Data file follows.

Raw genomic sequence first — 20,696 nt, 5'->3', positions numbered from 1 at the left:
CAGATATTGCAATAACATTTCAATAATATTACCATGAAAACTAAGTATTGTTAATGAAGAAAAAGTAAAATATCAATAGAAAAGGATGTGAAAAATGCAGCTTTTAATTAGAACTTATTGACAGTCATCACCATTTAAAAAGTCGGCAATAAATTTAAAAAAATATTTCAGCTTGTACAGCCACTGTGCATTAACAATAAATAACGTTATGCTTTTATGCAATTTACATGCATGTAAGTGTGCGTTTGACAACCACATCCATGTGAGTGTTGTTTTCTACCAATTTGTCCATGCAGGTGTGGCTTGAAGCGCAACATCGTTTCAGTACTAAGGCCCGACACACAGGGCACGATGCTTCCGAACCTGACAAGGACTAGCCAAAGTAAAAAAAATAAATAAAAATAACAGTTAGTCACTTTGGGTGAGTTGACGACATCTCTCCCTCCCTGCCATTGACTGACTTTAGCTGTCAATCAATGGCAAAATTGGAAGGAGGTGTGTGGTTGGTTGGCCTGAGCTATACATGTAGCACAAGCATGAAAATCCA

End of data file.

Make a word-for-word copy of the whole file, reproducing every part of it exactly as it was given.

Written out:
Raw genomic sequence first — 20,696 nt, 5'->3', positions numbered from 1 at the left:
CAGATATTGCAATAACATTTCAATAATATTACCATGAAAACTAAGTATTGTTAATGAAGAAAAAGTAAAATATCAATAGAAAAGGATGTGAAAAATGCAGCTTTTAATTAGAACTTATTGACAGTCATCACCATTTAAAAAGTCGGCAATAAATTTAAAAAAATATTTCAGCTTGTACAGCCACTGTGCATTAACAATAAATAACGTTATGCTTTTATGCAATTTACATGCATGTAAGTGTGCGTTTGACAACCACATCCATGTGAGTGTTGTTTTCTACCAATTTGTCCATGCAGGTGTGGCTTGAAGCGCAACATCGTTTCAGTACTAAGGCCCGACACACAGGGCACGATGCTTCCGAACCTGACAAGGACTAGCCAAAGTAAAAAAAATAAATAAAAATAACAGTTAGTCACTTTGGGTGAGTTGACGACATCTCTCCCTCCCTGCCATTGACTGACTTTAGCTGTCAATCAATGGCAAAATTGGAAGGAGGTGTGTGGTTGGTTGGCCTGAGCTATACATGTAGCACAAGCATGAAAATCCA